The Newport Woman Who Can Sleep For Days

The Newport Woman Who Can Sleep For Days

Aug. 30, 2018, 1:15 p.m.

"It's almost like I'm underwater and I'm trying to come up, but I just want to be left alone. I just want to sleep."

For Lucy Taylor, who has a rare disorder called idiopathic hypersomnia, 40 winks can turn into 48 hours of sleep.

It makes her chronically sleepy and she needs multiple loud alarm clocks and medication to wake her up.

But the underlying medical reason is unexplained.

"The longest time I've slept was on a Friday, when my mum had taken [my daughter] away for a bank holiday weekend, and I went to bed on a Friday at tea time and woke on the Sunday afternoon," she said.

Lucy, 42, of Marshfield, Newport, shared her story as figures show the number of people needing inpatient care for sleep disorders in Wales has risen by 30% in the last five years.

The mother-of-one, who works for a social housing scheme, takes between 12 and 15 tablets each day to help her get up and to stay awake during the day.

That is alongside a selection of alarms, including one which vibrates with a 120 decibel alert, and the help of her mother Sue, who has to administer some of her medication while she is still dozing.

_103217338_sleep2.jpg

"I often wake up sort of in a panic but I won't be sure whether it's six in the morning or six in the evening or even what day it is - whether I've slept and missed a whole day," she said.

"It's not a nice feeling. As much as I want to sleep, it's almost like sleep is an enemy. It's keeping me from doing what I want to do, but it's all I want to do."

When she does finally wake after a long bout of sleep, she feels like she is in a kind of "sleep fog" where she can sense things around her in a blur, but where she cannot think clearly.

She said the condition has had a "huge impact" on her life, affecting her mental health, damaging her career and leaving some people thinking she is "lazy".

"Luckily for me, my family are amazing," she said.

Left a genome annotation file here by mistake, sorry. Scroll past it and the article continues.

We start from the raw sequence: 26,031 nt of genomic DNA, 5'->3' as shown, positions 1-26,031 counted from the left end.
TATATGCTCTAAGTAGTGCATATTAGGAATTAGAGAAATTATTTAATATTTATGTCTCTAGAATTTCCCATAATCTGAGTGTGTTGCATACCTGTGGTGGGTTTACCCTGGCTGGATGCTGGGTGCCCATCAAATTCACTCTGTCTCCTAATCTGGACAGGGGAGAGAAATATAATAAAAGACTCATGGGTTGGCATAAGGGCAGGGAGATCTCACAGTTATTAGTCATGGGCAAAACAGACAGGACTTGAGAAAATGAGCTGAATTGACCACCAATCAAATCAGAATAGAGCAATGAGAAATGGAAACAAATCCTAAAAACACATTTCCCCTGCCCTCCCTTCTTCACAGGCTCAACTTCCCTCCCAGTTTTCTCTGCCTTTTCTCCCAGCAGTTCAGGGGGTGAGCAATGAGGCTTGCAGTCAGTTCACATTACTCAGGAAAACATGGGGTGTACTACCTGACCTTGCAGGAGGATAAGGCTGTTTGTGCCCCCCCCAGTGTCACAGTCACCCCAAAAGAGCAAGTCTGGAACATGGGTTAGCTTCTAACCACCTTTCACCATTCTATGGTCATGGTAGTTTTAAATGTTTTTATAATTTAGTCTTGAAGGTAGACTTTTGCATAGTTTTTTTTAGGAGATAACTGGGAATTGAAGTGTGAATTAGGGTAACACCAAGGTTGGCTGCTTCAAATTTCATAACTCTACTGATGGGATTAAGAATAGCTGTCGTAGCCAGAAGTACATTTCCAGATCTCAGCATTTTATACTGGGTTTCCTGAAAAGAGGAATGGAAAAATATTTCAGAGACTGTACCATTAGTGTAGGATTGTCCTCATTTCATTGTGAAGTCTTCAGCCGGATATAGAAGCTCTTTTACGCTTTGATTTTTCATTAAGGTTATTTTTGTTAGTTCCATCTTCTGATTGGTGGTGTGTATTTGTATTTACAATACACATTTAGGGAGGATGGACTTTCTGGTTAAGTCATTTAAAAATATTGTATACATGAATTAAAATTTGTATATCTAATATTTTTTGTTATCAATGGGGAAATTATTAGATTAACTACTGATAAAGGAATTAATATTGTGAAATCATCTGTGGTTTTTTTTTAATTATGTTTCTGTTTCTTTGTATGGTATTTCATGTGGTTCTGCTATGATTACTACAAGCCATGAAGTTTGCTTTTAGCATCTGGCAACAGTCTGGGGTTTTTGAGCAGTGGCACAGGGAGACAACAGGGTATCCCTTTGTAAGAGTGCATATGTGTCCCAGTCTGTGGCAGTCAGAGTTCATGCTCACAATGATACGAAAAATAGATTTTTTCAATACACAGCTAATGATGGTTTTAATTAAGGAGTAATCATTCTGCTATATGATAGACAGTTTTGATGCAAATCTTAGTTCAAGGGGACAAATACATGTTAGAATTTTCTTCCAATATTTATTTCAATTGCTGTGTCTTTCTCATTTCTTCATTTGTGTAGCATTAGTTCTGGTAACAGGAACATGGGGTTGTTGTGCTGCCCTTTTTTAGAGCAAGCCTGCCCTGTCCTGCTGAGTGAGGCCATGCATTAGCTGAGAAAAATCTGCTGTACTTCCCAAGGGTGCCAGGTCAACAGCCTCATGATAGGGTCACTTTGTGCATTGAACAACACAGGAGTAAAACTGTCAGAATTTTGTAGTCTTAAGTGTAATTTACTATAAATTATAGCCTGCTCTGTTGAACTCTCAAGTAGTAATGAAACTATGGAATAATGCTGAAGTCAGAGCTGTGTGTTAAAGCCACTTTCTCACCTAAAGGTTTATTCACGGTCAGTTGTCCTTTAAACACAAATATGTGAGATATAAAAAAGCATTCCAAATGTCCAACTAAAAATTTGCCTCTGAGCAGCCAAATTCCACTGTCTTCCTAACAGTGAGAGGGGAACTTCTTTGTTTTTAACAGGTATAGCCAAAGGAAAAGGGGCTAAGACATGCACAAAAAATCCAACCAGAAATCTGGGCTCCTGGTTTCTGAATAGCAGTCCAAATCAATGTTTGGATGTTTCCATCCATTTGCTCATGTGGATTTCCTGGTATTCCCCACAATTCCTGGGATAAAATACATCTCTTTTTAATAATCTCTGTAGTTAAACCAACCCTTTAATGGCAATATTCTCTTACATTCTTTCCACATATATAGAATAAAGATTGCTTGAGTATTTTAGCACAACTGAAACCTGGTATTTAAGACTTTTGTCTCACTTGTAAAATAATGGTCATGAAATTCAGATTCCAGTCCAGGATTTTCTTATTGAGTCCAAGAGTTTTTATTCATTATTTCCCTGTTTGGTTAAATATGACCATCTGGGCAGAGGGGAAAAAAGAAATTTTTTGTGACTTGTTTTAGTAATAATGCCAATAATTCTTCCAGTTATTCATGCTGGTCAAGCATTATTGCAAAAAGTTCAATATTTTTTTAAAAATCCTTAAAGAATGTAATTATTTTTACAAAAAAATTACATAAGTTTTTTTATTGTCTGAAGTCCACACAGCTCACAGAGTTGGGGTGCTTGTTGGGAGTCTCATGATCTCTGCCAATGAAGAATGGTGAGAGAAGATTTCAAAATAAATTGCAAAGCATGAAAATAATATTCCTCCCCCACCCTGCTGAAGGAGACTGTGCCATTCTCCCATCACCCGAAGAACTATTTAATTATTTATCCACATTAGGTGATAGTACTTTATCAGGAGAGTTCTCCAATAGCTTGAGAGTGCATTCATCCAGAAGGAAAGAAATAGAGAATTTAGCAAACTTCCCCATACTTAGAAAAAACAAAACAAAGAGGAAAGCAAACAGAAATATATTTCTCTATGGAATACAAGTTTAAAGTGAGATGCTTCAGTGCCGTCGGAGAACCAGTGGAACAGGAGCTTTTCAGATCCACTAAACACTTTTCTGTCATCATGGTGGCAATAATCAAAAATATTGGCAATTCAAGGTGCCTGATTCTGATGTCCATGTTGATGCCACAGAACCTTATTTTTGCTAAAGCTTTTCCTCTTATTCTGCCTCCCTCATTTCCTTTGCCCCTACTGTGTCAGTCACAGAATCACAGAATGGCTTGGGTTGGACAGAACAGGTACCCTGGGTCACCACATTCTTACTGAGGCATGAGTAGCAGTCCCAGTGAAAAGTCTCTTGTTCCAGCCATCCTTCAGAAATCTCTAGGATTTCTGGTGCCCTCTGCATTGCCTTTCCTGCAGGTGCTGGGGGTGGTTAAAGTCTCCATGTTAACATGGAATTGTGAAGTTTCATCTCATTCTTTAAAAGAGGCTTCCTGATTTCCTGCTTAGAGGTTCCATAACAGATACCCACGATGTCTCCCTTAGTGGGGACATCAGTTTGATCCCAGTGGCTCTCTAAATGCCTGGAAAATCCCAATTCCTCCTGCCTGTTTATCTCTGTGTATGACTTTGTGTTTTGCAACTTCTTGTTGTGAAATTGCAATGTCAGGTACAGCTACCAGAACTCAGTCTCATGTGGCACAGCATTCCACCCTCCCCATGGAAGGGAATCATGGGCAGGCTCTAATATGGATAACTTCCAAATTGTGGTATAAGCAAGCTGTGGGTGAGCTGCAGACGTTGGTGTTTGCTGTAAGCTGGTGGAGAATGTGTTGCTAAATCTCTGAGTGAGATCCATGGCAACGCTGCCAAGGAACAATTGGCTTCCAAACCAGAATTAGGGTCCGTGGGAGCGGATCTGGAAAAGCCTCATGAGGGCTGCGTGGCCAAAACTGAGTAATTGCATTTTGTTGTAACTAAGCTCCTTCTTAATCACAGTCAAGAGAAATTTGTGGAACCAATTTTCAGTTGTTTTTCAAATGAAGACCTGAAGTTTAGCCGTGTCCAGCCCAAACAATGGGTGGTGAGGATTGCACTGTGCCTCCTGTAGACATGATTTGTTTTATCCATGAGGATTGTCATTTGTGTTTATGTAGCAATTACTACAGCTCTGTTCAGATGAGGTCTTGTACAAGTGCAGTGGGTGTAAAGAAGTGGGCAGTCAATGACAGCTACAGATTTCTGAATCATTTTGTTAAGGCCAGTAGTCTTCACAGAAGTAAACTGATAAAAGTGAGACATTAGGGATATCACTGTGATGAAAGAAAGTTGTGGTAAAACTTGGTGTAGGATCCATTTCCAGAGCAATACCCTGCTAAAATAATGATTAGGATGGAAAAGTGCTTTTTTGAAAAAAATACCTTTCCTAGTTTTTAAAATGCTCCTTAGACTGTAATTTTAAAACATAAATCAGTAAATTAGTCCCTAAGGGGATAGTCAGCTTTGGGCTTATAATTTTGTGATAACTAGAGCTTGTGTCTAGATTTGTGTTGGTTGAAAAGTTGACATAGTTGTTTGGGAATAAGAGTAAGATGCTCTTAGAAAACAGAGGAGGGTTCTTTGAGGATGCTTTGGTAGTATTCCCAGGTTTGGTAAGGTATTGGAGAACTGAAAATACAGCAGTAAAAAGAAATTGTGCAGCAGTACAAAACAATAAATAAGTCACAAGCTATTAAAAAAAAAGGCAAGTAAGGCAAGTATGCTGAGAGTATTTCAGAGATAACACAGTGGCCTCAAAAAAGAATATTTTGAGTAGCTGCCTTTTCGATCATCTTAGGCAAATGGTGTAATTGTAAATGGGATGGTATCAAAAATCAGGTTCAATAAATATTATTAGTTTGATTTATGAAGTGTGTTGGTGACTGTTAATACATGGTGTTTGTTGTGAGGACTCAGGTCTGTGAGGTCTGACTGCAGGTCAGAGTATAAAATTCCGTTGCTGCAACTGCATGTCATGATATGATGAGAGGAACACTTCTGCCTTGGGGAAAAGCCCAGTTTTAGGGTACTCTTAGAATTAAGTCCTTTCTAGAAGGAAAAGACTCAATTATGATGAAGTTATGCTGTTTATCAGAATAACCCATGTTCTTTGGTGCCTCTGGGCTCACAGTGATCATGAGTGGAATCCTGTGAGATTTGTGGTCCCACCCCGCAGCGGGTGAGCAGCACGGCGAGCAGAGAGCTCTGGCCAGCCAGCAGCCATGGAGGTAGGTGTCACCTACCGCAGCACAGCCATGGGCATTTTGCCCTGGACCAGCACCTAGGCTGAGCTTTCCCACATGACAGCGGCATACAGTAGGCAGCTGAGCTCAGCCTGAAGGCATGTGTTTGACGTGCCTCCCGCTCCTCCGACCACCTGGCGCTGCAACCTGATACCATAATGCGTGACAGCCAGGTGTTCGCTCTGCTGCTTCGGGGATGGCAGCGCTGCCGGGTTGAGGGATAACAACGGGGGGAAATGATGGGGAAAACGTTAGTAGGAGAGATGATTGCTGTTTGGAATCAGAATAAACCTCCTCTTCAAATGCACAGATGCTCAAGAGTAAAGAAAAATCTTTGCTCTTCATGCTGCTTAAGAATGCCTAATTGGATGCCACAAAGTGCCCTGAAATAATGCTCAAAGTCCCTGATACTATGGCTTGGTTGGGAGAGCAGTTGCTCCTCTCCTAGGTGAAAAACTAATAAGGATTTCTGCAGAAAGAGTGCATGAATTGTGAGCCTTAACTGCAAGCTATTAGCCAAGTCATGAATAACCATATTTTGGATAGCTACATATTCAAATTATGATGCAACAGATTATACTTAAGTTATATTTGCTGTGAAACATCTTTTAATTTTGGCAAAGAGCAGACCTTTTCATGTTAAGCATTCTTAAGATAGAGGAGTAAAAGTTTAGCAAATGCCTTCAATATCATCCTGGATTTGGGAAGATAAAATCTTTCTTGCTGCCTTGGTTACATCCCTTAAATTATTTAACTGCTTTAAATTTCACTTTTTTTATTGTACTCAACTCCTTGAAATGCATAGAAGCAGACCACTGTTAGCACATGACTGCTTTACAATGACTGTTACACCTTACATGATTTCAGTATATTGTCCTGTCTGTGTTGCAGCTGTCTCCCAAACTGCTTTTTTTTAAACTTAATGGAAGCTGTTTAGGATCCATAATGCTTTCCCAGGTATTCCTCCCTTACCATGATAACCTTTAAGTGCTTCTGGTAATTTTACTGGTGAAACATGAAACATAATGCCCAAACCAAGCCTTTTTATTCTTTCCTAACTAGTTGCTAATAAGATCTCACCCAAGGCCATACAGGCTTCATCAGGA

"They are really understanding and they know it's not something I can help. Outside of the family, it's a very difficult thing because people are not aware of this condition.

"I think lots of people see sleep as something nice, and often if I say to people 'I've got an illness that makes me sleep', everybody sort of says 'I wish I could sleep like that'."

She said it had put a huge toll on her family.

"I'll sleep through weekends where I've planned to do things with my daughter, she used to play rugby and I just could never get up to get her to rugby, it's had a huge impact on her life," she said.

"I feel very guilty that it doesn't allow me to be the mum I want to be and should be."

Her daughter, Seren, 12, who often has to help get Lucy out of bed, said the hypersomnia can leave her feeling "upset and lonely" as she has no-one to talk to.

"The hardest time is probably when it's really tricky to wake mum up and I have to throw water over her or shake her and shout at her," she said.

"We used to love to watch movies together and sit down together and have a treat night and we can't really do that anymore. It's been hard to do that with mum falling asleep."

After suffering from chronic sleepiness for years, Lucy was diagnosed in April 2017, after being referred to the sleep centre at Nevill Hall Hospital in Abergavenny, Monmouthshire.

Living with narcolepsy

Dr Jose Thomas, a sleep and respiratory medicine consultant there, invited her in for an overnight study and was surprised when she slept from 23:00 BST to 16:00 the next day.

"It took hours to analyse the study that lasted nearly 18 hours," he said.

Dr Thomas said as idiopathic hypersomnia is "rare", affecting about two people in every 100,000, it is the "most challenging to diagnose and treat".

_103217336_sleepfield.jpg

"Unfortunately there is no curative treatment. Treatment with drugs that promote wakefulness has helped, but Lucy's profound sleep inertia upon waking up in the morning continues," he added.

Lucy's mother, Sue, has to stay with her during the week and get up at 5am each day to give Lucy her the first dose of medication, in order to help her wake at 7am, but even then it is a "battle".

"People just don't understand," she said.

"They think Lucy is just being lazy or doesn't want to get up. They don't realise what a struggle life is for her.

"She is just so determined and it's her determination that is keeping her going, because it's just such a hard condition to live with."

Courtesy: BBC

More on International

The Latest

Latest Magazine

VOL 12 No.07, November 22, 2018 (Kartik. 16, 2075) Online Register Number: DOI 584/074-75

VOL 12 No.06, October 12, 2018 (Ashoj. 26, 2075) Online Register Number: DOI 584/074-75

VOL 12 No.05, September 21, 2018 (Ashoj. 05, 2075) Online Register Number: DOI 584/074-75

VOL 12 No.04, September 07, 2018 (Bhadra 22, 2075) Online Register Number: DOI 584/074-75